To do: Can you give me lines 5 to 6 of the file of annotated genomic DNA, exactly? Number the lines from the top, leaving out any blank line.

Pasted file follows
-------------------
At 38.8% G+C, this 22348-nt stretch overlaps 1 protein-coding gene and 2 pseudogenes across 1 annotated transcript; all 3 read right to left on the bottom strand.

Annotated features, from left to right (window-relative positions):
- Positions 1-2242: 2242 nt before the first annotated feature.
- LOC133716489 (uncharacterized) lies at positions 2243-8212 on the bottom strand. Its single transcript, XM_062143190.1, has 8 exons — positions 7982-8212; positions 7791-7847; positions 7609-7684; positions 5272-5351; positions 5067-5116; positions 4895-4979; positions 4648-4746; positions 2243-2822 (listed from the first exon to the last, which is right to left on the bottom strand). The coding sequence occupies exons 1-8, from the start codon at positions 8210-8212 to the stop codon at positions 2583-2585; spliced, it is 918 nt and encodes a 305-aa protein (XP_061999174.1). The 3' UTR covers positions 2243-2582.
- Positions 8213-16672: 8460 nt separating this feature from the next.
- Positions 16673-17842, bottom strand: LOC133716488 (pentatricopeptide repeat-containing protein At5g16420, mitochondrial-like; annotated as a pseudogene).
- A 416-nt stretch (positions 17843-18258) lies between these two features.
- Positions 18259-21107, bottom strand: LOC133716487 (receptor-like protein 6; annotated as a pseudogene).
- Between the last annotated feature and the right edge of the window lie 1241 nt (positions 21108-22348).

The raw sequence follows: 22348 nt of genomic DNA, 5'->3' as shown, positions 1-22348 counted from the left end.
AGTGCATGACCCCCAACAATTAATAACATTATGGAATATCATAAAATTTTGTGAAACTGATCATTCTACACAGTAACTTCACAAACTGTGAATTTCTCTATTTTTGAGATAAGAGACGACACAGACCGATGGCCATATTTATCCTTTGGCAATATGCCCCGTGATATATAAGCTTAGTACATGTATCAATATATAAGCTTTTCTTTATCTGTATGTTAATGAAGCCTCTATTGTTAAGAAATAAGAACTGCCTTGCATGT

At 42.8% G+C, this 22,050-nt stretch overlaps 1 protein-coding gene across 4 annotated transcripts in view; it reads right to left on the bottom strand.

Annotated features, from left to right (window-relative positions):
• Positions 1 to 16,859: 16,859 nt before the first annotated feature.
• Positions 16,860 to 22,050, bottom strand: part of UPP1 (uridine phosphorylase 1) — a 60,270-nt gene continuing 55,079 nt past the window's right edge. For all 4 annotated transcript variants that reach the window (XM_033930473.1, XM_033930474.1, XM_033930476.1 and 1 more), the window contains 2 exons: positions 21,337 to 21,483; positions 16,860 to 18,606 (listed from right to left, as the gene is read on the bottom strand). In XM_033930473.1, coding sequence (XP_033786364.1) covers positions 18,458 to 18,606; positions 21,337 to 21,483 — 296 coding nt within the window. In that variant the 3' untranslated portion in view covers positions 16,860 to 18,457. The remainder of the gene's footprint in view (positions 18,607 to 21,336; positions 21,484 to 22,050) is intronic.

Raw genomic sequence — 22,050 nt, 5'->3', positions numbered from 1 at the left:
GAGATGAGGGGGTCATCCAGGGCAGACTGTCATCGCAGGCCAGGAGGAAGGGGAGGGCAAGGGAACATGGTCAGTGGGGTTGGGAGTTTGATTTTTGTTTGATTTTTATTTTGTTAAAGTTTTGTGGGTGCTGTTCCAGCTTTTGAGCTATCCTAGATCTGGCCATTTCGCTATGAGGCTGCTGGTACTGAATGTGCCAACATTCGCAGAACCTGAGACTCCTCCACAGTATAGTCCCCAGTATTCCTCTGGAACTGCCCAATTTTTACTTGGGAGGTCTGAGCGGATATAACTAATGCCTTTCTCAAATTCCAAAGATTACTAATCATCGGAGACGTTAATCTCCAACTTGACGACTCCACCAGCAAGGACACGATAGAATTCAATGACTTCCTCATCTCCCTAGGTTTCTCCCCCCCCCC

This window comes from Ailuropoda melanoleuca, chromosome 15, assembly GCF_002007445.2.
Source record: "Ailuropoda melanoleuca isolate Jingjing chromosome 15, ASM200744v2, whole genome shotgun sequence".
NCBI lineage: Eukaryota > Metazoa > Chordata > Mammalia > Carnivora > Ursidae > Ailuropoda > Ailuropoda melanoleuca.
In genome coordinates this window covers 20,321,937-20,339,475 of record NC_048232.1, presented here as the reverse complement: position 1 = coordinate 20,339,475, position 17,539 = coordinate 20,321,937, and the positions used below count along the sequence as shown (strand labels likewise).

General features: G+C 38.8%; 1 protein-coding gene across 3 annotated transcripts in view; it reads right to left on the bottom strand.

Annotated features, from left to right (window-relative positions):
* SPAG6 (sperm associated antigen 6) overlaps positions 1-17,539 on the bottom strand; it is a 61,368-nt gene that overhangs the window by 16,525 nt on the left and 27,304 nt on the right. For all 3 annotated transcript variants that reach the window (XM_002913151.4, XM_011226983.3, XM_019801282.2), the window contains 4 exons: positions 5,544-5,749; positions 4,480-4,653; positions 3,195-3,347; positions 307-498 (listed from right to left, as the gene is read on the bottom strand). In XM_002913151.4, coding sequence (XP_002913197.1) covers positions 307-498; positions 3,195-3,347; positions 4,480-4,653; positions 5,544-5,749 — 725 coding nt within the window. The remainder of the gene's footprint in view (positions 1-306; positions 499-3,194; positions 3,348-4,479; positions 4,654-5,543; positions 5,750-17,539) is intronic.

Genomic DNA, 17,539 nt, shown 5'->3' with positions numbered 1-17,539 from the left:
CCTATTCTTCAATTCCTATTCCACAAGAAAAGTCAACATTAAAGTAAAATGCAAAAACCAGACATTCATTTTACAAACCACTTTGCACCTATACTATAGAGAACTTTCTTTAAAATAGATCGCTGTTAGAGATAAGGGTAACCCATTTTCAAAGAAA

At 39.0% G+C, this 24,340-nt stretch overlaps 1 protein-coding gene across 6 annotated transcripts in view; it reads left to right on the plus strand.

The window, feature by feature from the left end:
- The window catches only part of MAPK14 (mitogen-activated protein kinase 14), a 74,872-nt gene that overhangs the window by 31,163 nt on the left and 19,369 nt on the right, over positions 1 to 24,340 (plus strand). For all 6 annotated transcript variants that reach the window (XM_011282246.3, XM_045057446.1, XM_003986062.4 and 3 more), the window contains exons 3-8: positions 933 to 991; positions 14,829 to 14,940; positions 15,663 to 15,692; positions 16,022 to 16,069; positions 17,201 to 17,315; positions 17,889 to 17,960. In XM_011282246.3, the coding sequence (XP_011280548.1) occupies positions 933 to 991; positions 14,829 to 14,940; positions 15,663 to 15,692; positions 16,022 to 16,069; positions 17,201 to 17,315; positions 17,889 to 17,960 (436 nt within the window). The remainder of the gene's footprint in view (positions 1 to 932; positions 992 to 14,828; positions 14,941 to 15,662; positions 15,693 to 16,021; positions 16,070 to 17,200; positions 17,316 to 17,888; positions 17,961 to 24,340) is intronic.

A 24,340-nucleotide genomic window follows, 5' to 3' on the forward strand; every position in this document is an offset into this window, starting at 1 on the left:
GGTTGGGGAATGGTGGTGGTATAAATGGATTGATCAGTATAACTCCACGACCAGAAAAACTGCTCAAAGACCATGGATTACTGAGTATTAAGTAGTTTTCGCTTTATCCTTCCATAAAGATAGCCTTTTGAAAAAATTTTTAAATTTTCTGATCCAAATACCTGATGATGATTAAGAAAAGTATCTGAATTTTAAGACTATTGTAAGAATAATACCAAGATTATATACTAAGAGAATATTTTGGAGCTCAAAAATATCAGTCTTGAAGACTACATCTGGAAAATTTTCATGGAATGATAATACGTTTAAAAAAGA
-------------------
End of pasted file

- Positions 8213-16672: 8460 nt separating this feature from the next.
- Positions 16673-17842, bottom strand: LOC133716488 (pentatricopeptide repeat-containing protein At5g16420, mitochondrial-like; annotated as a pseudogene).